Police, Hai’a deny special Valentine’s Day crackdowns

Police in Jeddah confirmed there would be no restrictions on flower sales on Valentine’s Day as consumers complained that prices for red roses have soared.

Police, Hai’a deny special Valentine’s Day crackdowns



Fatima Muhammad and Mariam Nihal

Saudi Gazette


 




JEDDAH — Police in Jeddah confirmed there would be no restrictions on flower sales on Valentine’s Day as consumers complained that prices for red roses have soared.



Jeddah police spokesman First Lt. Nawaf Al-Bouq told Saudi Gazette that the force only deals with criminal offenses.




He said: “This includes anything interfering with the rights of others and annoying families.”



Al-Bouq said they have documented previous complaints from families on Valentine’s Day. He said cases are referred depending on the nature of the violation.



“Our job is to ensure the law is upheld and that is ongoing, not restricted to a particular day or time.”



Valentine’s Day in the Kingdom usually drives prices of flowers, mainly red roses, to an annual high.



Red roses, which are usually sold for SR5 each, are sold for up to SR50 on Feb. 13 and 14.



Chocolate, sweets and flower shops usually manage to rake in huge profits over this period.



Saeed Hanif, a studio manager in Jeddah, told Saudi Gazette: “I went in to book a bouquet of red and white roses for my mom and wife.




“Usually I get each bouquet for SR150, but for Valentine’s Day the prices are SR450.



“I asked the vendor why and he said it’s the only day everybody will buy roses and everybody will buy red roses irrespective of the price.”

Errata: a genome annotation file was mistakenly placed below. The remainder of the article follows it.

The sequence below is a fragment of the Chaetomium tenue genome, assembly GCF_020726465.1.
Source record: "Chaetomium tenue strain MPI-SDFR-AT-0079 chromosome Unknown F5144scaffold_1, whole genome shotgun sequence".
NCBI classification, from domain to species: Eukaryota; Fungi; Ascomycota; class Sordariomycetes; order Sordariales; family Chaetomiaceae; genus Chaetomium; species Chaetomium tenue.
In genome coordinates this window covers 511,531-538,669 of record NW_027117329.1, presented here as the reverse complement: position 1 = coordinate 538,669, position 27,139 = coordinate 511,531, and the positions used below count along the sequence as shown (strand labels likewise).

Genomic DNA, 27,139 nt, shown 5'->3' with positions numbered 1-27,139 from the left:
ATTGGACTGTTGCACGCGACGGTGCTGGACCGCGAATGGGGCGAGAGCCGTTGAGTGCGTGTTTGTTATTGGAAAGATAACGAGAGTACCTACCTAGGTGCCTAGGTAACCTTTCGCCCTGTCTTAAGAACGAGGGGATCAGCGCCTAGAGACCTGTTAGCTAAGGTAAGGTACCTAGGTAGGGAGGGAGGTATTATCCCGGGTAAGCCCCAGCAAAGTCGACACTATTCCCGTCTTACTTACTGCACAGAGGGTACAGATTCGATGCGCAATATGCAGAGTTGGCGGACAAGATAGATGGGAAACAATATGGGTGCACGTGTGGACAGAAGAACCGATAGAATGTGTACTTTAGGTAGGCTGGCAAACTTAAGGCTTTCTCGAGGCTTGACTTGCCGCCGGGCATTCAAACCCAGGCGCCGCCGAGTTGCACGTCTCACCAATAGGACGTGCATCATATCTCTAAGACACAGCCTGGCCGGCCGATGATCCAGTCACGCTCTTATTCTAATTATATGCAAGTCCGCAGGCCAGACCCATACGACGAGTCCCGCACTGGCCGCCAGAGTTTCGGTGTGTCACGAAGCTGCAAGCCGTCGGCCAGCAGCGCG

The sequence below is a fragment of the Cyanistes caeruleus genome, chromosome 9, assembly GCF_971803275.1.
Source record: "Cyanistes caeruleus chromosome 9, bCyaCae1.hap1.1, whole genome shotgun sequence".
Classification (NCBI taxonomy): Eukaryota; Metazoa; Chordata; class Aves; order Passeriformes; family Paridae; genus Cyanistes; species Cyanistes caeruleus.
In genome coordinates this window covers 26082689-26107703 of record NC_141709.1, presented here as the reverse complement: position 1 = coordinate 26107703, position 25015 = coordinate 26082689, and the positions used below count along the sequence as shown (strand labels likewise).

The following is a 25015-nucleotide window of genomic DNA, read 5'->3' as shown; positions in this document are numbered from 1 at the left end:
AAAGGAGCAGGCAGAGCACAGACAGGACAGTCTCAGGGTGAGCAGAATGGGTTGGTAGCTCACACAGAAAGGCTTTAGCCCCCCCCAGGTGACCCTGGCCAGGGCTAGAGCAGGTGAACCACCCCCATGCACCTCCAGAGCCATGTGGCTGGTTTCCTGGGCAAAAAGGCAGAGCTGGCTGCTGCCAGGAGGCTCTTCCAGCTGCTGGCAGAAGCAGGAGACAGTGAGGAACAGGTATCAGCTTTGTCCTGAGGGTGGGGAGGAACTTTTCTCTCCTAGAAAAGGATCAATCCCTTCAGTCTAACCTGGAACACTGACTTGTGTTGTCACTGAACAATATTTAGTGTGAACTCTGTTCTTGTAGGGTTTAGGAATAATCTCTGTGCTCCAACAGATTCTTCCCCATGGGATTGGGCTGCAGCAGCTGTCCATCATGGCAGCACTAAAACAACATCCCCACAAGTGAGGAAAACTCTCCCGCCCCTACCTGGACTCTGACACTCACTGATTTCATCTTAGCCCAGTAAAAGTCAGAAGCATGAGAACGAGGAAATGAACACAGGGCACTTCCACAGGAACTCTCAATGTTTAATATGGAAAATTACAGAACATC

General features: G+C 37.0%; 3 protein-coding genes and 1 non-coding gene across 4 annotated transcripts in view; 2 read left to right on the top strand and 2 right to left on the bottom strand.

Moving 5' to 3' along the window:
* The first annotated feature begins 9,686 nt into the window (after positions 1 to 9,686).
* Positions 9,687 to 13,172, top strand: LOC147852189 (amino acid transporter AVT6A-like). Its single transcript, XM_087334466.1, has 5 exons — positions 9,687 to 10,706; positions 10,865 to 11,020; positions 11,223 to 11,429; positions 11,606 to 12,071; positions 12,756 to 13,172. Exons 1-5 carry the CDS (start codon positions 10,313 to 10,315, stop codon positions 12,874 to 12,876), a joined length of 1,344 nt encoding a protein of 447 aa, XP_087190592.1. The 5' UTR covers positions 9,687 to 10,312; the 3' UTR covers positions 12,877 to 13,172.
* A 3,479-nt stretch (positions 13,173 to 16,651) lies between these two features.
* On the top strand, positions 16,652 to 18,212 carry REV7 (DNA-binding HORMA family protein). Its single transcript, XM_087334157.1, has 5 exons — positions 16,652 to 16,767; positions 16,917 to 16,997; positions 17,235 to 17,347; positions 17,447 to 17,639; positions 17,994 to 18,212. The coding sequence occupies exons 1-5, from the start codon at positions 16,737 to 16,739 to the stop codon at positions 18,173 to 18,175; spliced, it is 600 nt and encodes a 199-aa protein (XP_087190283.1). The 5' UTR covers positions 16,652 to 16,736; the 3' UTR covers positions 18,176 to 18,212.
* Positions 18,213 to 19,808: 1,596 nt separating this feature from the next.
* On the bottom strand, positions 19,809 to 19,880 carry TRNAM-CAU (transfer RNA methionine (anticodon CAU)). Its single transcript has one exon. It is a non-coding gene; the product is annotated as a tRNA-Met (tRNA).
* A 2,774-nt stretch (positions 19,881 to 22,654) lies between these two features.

Mahmoud Raya, a salesman working at a local cakes shop in Jeddah’s Al-Hamra area, said many young men and women order cakes customized for Valentine’s Day. “We get huge orders for Valentine’s and usually sell red velvet and vanilla cakes on the day.”



Ayaat Faiz, a florist at a shop in Rawdah Street, told Saudi Gazette many couples book red roses, teddy bears with red candy wrapped in red lace and bouquets a day before Valentine’s.



He said: “We maximize profits by raising the price from SR5 to SR20, SR25 and SR50 for a red rose because it’s the best time to do so.




“After Feb. 14, we sell red roses at regular prices.”



The Saudi religious police declared they would not close or ban any flower shops in the Kingdom on Valentines Day.



The head of Saudi Arabia’s Commission for the Promotion of Virtue and Prevention of Vice denied on Tuesday plans to close shops selling flowers during Valentine’s Day.



Sheikh Abdullatif Al-Sheikh told the local daily Al-Jazirah: “This is not our specialty. It is the specialty of other parties.



“We reject what violates the book (Qur’an) and the Sunnah (the Prophet’s teachings) and Saudi Arabia’s regulations.



“We deal with issues on a case by case basis, and if there is a violation our role is to liaise with concerned government parties.”



Al-Sheikh’s statements followed unconfirmed reports that the commission is planning to close all shops selling flowers on Valentine’s Day.



Previously, the commission banned the sale of red roses ahead of Valentine’s Day. Non-Muslims in the Kingdom are allowed to celebrate the holiday behind closed doors.